The Strange, Unlikely Saga of the '$500' Storm eBike

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Ravi Kempaiah

Well-Known Member
Oh boy.

I happened to see a Sondors bike owner few days ago and he was cruising at 21mph.
The bike looked nice and for the money, if it holds up, is a good value.
This campaign amidst all the outcry has brought tremendous visibility to E-bikes in general.
Only thing I still can't wrap my head around is the incessant negativity purported by members here even after 5 months.
 

FTC Complaint

Active Member
good value.
The right word or phrase to use is "responsibility" or "selling something responsibly" respectively.

Look at it from a parallax perspective;

Hopp's point of view "having prototyped" a product at his expense and having nothing to show for it
The "Fat Bike Frame Manufacturer In Florida" that had his design used by Sondors and then transferred into the public domain in China. The geometry of the bike being an embodiment of the design.
Agency 2.0's point of view whereby they have not been paid $600,000 and then had to file a lawsuit
Prodecotec's viewpoint where their trademark got infringed
Of someone who bought into the false advertising echoed by an irresponsible press
The fellow who could not assemble his bike (or who had to pay extra for it)
The fellow who has not received his bike
The fellow that asked for a refund and could not find a responsible party IGG, Sondors etc
The person who needs a repair
Anyone that is injured by the bike and find they have no recourse
The small manufacturer that has to pay $300 per unit more in costs to be responsible
Companies that actually pay for certification and testing

Crowd funding puts the consumer at a distinct disadvantage (they are the last paid and absorb all the risks). But in this "strange" case some consumers were given consideration first when the received a product while those not "getting paid" or compensated were business partner vendors, and some percentage of the consumers.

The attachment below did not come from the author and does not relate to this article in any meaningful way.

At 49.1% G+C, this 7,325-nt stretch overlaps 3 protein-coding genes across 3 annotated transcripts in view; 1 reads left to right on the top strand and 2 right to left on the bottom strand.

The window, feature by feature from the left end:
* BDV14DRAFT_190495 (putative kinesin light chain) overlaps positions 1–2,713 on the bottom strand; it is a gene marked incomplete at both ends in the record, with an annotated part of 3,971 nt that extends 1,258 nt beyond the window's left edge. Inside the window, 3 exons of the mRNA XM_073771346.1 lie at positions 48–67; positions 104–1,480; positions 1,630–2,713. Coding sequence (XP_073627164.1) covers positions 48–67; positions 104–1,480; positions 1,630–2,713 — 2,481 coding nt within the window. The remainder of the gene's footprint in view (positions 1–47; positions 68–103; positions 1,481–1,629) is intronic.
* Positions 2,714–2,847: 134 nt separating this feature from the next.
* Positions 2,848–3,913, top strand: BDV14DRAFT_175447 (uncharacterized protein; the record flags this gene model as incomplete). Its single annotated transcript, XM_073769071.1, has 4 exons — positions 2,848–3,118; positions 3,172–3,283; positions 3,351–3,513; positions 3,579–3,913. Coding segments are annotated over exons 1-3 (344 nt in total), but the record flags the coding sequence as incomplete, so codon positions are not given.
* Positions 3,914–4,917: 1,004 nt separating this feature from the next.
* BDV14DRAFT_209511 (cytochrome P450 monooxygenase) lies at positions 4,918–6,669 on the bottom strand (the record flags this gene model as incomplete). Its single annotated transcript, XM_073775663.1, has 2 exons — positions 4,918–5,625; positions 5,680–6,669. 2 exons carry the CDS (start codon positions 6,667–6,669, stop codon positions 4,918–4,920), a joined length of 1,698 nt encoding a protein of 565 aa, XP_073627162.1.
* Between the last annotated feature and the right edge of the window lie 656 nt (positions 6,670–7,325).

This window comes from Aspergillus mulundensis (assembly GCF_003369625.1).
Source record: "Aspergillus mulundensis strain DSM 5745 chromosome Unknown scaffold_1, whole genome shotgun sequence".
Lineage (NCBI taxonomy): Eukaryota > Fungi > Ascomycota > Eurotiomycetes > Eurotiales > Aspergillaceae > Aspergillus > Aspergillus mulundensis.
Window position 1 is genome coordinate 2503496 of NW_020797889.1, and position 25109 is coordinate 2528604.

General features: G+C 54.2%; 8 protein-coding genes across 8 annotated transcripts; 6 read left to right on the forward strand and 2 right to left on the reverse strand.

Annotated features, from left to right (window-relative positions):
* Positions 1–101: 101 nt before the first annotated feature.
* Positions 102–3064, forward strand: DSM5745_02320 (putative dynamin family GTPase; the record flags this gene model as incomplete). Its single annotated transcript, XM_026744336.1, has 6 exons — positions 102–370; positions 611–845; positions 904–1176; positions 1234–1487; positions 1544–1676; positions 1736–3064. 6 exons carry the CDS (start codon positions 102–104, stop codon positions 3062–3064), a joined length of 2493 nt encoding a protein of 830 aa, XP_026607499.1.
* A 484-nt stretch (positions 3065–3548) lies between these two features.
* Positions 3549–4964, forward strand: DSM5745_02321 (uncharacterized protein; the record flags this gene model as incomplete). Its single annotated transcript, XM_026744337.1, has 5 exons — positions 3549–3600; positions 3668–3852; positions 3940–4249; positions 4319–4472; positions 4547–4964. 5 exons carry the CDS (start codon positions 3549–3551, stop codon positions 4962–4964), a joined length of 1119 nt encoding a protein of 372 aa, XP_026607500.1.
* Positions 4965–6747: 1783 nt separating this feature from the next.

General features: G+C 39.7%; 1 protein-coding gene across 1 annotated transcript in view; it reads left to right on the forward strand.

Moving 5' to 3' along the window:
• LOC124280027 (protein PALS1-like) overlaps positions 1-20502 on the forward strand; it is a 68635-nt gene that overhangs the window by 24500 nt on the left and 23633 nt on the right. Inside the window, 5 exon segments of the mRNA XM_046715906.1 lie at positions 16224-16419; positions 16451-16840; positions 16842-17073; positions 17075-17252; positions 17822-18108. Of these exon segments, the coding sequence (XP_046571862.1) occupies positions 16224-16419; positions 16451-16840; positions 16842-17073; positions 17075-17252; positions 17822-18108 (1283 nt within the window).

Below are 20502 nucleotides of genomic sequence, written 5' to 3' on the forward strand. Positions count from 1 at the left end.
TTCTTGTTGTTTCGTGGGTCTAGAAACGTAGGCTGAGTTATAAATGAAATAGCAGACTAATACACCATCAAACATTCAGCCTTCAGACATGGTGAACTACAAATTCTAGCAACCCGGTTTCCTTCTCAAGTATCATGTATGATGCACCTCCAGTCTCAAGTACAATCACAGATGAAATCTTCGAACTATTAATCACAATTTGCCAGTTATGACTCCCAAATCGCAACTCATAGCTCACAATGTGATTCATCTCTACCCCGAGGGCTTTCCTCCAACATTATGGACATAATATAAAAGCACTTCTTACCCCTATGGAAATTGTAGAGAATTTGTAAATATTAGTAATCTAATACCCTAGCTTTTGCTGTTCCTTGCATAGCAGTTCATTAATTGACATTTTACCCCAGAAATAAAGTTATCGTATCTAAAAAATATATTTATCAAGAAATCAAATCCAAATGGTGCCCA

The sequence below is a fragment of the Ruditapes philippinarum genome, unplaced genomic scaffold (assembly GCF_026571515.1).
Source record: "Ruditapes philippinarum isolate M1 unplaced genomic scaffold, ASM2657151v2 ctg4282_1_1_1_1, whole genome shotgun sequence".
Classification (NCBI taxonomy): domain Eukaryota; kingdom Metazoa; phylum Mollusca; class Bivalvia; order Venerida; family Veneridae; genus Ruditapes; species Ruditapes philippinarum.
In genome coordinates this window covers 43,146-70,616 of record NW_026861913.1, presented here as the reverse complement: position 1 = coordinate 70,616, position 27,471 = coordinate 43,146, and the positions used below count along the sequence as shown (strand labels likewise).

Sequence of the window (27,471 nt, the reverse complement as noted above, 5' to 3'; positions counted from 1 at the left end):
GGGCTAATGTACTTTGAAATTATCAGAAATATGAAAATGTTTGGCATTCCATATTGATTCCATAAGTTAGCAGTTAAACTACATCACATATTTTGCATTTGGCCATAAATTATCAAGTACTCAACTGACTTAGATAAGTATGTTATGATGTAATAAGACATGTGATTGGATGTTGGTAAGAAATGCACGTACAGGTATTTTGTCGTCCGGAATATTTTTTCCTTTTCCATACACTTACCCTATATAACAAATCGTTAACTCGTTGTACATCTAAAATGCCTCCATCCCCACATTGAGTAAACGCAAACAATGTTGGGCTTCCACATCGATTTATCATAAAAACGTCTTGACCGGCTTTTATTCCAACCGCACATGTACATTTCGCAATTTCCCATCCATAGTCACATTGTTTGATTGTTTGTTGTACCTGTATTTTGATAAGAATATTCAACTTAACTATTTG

Forbes and the LA Times are totally irresponsible in failing to mention any of this as they are the captured mouthpiece of consumerism. A consumer who gets something is generally happy, they are a feckless and irresponsible lot. Consumers are easy to oppress because they can be paid off by trinkets.

(eg see the Vegetti, a 13c razor blade in a $1 funnel costing $20 retail with and endless number of satisfied customers.)

Omissions in responsibility may not be readily apparent to a consumer but in this case they are there and are directly assignable to recognizable business costs. Someone pays those costs whether or not they are included in the price.

Jon Hopp, Agency 2.0, competitors, retailers and a myriad of consumers are paying the price here.
 
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pxpaulx

Well-Known Member
Oh boy.

I happened to see a Sondors bike owner few days ago and he was cruising at 21mph.
The bike looked nice and for the money, if it holds up, is a good value.
This campaign amidst all the outcry has brought tremendous visibility to E-bikes in general.
Only thing I still can't wrap my head around is the incessant negativity purported by members here even after 5 months.
Agreed! @FTC Complaint and others act not like they have been personally wronged (which in most cases isn't even true), but have assumed the plight of Arya Stark from the game of thrones books, i.e. their family and closer friends have been murdered with impunity by sondors and/or the Facebook group. At the end of the day it is just a bike, many of which have actually been delivered.

The civil court issue is just that, and will be dealt with in the court system and is really none of anyone's business but the parties involved. Civil suits for many reasons occur countless times on a daily basis.